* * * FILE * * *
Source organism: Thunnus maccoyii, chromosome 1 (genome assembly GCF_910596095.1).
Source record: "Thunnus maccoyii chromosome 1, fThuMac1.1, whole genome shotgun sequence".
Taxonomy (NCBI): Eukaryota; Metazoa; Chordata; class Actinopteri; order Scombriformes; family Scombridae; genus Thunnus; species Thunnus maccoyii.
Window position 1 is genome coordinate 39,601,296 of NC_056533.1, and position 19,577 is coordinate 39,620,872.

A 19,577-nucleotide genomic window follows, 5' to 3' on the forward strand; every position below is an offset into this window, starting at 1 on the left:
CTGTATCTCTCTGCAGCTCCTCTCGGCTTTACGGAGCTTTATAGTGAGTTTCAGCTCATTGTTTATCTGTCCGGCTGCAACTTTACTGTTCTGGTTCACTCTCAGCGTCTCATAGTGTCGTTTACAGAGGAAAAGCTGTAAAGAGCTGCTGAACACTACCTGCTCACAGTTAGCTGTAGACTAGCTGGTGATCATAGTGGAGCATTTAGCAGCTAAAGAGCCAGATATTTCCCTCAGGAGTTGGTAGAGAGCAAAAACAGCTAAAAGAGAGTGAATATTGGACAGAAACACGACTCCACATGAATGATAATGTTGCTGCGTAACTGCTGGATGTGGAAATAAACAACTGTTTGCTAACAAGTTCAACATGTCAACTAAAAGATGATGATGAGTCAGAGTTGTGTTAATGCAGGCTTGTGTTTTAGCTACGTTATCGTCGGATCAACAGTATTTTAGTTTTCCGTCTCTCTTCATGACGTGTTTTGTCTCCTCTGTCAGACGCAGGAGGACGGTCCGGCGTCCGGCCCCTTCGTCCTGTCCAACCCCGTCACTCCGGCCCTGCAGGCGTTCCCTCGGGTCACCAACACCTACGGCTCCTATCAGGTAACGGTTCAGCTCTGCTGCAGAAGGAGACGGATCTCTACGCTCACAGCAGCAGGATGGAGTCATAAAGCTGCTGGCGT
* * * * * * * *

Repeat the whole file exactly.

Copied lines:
Source organism: Thunnus maccoyii, chromosome 1 (genome assembly GCF_910596095.1).
Source record: "Thunnus maccoyii chromosome 1, fThuMac1.1, whole genome shotgun sequence".
Taxonomy (NCBI): Eukaryota; Metazoa; Chordata; class Actinopteri; order Scombriformes; family Scombridae; genus Thunnus; species Thunnus maccoyii.
Window position 1 is genome coordinate 39,601,296 of NC_056533.1, and position 19,577 is coordinate 39,620,872.

A 19,577-nucleotide genomic window follows, 5' to 3' on the forward strand; every position below is an offset into this window, starting at 1 on the left:
CTGTATCTCTCTGCAGCTCCTCTCGGCTTTACGGAGCTTTATAGTGAGTTTCAGCTCATTGTTTATCTGTCCGGCTGCAACTTTACTGTTCTGGTTCACTCTCAGCGTCTCATAGTGTCGTTTACAGAGGAAAAGCTGTAAAGAGCTGCTGAACACTACCTGCTCACAGTTAGCTGTAGACTAGCTGGTGATCATAGTGGAGCATTTAGCAGCTAAAGAGCCAGATATTTCCCTCAGGAGTTGGTAGAGAGCAAAAACAGCTAAAAGAGAGTGAATATTGGACAGAAACACGACTCCACATGAATGATAATGTTGCTGCGTAACTGCTGGATGTGGAAATAAACAACTGTTTGCTAACAAGTTCAACATGTCAACTAAAAGATGATGATGAGTCAGAGTTGTGTTAATGCAGGCTTGTGTTTTAGCTACGTTATCGTCGGATCAACAGTATTTTAGTTTTCCGTCTCTCTTCATGACGTGTTTTGTCTCCTCTGTCAGACGCAGGAGGACGGTCCGGCGTCCGGCCCCTTCGTCCTGTCCAACCCCGTCACTCCGGCCCTGCAGGCGTTCCCTCGGGTCACCAACACCTACGGCTCCTATCAGGTAACGGTTCAGCTCTGCTGCAGAAGGAGACGGATCTCTACGCTCACAGCAGCAGGATGGAGTCATAAAGCTGCTGGCGT